It is a most singular circumstance, which cannot fail to strike us in studying the history of the religion and power of the Mohammedans, that their empire, which, in a small number of years, subjected the whole of Arabia, Syria, Egypt, Persia, and several other vast regions of Asia and Africa, was, from the very first, torn by intestine divisions, which seemed as though they would arrest its progress, and insure the neighbouring potentates against the invasion which menaced them. It is difficult to explain how the spirit of faction, which armed the Musulmans against each other, should not have checked the rapidity and extent of their conquests; but, without stopping to consider this point, which forms no part of our subject, we shall content ourselves with stating the fact, that the death of Mohammed was the signal of discord amongst those who had embraced his doctrine, and hitherto fought under his victorious standard. Ali, Mohammed’s cousin, and husband of his daughter, Fatima, who, to an ardent zeal for the new religion, added more instruction then the rest of the Musulmans, seemed destined to supply the place of the legislator and pontiff of Islamism, and to complete the work left still imperfect by him. But Mohammed had not had the prudence to name his successor; or, if he had done so, as Ali’s partisans generally maintain, he had not given his nomination sufficient publicity to prevent its being contested; and he had neglected to invest it with that divine sanction which he so well knew how to give to all his determinations, even when the interests of his household, and the altercations excited by his wife’s jealousy, were the only matters in question. Ali, in consequence, saw the wise Ebubekr, the fierce Omar, and the weak Othman, preferred before him; and it was only after the violent death of the latter, that the suffrages of the Musulmans seemed to unite in his favour. Scarcely had he ascended the throne, ere an ambitious man, supported by a powerful family, declared himself his rival; and succeeded, by treachery, and availing himself of Ali’s faults, in stripping him of an authority, whose legitimacy was irrefragable. Ali soon fell beneath the murderer’s dagger. His two sons were not long in experiencing the same fate; and, from that moment, were laid the immoveable foundations of that schism, which, to this day, divides the disciples of Mohammed into two great hostile factions, which, for several centuries, ceased not to steep the eastern provinces of the empire in blood, and was felt in the most southern parts of Arabia, and even on the shores of the Atlantic Ocean.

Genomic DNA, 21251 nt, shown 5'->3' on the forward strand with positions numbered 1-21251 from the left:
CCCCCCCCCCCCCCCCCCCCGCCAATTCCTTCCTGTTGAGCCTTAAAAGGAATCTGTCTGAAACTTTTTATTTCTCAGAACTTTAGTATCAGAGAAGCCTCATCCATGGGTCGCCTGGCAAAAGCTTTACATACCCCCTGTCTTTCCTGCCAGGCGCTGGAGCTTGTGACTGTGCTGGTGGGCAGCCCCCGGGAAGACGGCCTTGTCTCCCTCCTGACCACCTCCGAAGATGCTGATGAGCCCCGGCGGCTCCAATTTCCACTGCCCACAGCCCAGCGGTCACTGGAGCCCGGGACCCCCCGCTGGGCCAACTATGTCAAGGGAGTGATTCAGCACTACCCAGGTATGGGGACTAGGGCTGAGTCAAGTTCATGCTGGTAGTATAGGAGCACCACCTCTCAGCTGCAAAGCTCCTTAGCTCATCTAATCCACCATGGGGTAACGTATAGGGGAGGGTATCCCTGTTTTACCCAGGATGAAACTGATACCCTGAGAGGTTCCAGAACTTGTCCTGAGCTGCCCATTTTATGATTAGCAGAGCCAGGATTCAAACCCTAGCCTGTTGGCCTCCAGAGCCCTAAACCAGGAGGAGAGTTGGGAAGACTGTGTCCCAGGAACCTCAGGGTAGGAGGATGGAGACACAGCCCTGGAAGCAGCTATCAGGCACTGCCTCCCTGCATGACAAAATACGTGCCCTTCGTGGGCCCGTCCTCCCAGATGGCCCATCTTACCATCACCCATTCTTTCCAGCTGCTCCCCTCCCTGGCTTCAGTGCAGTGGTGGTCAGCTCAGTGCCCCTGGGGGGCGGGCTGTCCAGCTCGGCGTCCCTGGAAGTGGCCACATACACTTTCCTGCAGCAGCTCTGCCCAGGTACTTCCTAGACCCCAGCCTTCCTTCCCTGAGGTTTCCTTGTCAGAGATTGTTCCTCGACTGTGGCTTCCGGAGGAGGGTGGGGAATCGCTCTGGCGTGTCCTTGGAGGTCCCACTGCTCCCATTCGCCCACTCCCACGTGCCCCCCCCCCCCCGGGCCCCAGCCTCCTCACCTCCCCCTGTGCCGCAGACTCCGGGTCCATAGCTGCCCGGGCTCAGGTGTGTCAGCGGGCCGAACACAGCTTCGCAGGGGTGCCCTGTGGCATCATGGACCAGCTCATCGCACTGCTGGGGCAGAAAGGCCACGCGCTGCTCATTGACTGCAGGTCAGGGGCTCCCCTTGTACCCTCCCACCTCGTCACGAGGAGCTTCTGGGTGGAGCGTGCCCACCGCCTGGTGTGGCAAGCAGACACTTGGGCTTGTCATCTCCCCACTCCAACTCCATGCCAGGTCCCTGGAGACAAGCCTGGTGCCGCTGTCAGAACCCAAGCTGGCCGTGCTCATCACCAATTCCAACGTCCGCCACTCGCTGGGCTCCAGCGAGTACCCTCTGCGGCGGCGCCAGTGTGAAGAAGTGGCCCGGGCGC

The partisans of Ali themselves soon split into several parties; and though united in their veneration for the blood of the prophet, which flowed in the veins of the descendant of Ali, they neither agreed in the prerogatives they attached to this noble origin, nor on the branch to which the right to the dignity of imam was transmitted. This name, which comprises the idea of all temporal and spiritual power, and which, in the opinion of some fanatics, was nearly co-equal with that of divinity, was the watch-word of all the enemies of the khalifs descended from the houses of Moawia and Abbas; but they did not all recognise the same person as imam. One of the most powerful, among the factions formed of the followers of Ali, was that of the Ismailians, so called, because they maintained that the dignity of imam had been transmitted, through an uninterrupted succession of descendants, from Ali to a prince named Ismail; and that, since his time, this same office had been filled by personages unknown to man, awaiting the moment when the posterity of Ali should at length triumph over its enemies. A character peculiar to this sect is, that it explains all the precepts of the Musulman law allegorically; and this allegory was pushed so far by some of the Ismailian doctors, that it tended to nothing less than the abolition of all public worship, and the foundation of a purely philosophical doctrine, and a very licentious moral code, on the ruins of all revelation and divine authority. To this sect belong the Karmathites, whose enormities we shall not here mention, to whom the Wahabees, who, at this time, fill several of the provinces of the Ottoman empire with the terror of their name, and who, under the mask of reformers, appear destined to overthrow the Mohammedan religion, seem to have succeeded. From this same sect issued the Fatimite khalifs. These, after establishing themselves in Africa, were not long in depriving the khalifs of Bagdad, of Egypt and Syria, and they formed a potent empire, which lasted two centuries and a half, until it was overthrown by Saladin. These Fatimite khalifs acknowledged themselves to be Ismailians; but the interests of their policy obliged them to disguise the secret doctrines of their sect, which were known only to a small number of adepts, and the most intolerant of them imposed no other obligation on their subjects, than the recognition of Ali and his descendants’ right to the sovereignty, and to vow a mortal hatred against the khalifs of Bagdad. In the person of the Fatimites, the Ismailians had ascended the throne, and deprived the Abbassides of a considerable portion of their empire: but their ambition was not satisfied. The race of the prophet ought not to share the sovereignty with the descendants of usurpers, and even the honour of Islamism, and of the doctrine taught and propagated by the imams, required that all Musulmans should be united in the same faith, and pay obedience to a single legitimate pontiff. To attain this end, missionaries, spread throughout all the oriental provinces, secretly taught the dogmas of the Ismailians, and laboured unceasingly to increase the number of their proselytes, and to inspire them with the spirit of revolt against the khalifs of Bagdad and the princes who acknowledged their authority.